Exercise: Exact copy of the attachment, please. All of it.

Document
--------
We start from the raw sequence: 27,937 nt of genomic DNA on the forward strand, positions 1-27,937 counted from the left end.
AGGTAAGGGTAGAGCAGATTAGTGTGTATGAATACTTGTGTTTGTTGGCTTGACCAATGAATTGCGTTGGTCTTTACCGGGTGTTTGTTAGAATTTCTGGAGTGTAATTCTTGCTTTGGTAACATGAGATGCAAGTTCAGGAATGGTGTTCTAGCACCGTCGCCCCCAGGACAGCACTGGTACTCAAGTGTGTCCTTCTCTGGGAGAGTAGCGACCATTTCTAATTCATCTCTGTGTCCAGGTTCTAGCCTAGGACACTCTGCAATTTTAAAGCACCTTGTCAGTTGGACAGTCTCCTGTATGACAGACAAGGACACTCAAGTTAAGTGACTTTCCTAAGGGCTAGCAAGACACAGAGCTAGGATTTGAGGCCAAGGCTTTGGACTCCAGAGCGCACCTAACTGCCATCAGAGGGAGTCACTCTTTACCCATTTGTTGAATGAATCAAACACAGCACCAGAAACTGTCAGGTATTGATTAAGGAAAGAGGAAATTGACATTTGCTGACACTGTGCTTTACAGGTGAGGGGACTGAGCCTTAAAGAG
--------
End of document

We start from the raw sequence: 27,937 nt of genomic DNA on the forward strand, positions 1-27,937 counted from the left end.
AGGTAAGGGTAGAGCAGATTAGTGTGTATGAATACTTGTGTTTGTTGGCTTGACCAATGAATTGCGTTGGTCTTTACCGGGTGTTTGTTAGAATTTCTGGAGTGTAATTCTTGCTTTGGTAACATGAGATGCAAGTTCAGGAATGGTGTTCTAGCACCGTCGCCCCCAGGACAGCACTGGTACTCAAGTGTGTCCTTCTCTGGGAGAGTAGCGACCATTTCTAATTCATCTCTGTGTCCAGGTTCTAGCCTAGGACACTCTGCAATTTTAAAGCACCTTGTCAGTTGGACAGTCTCCTGTATGACAGACAAGGACACTCAAGTTAAGTGACTTTCCTAAGGGCTAGCAAGACACAGAGCTAGGATTTGAGGCCAAGGCTTTGGACTCCAGAGCGCACCTAACTGCCATCAGAGGGAGTCACTCTTTACCCATTTGTTGAATGAATCAAACACAGCACCAGAAACTGTCAGGTATTGATTAAGGAAAGAGGAAATTGACATTTGCTGACACTGTGCTTTACAGGTGAGGGGACTGAGCCTTAAAGAG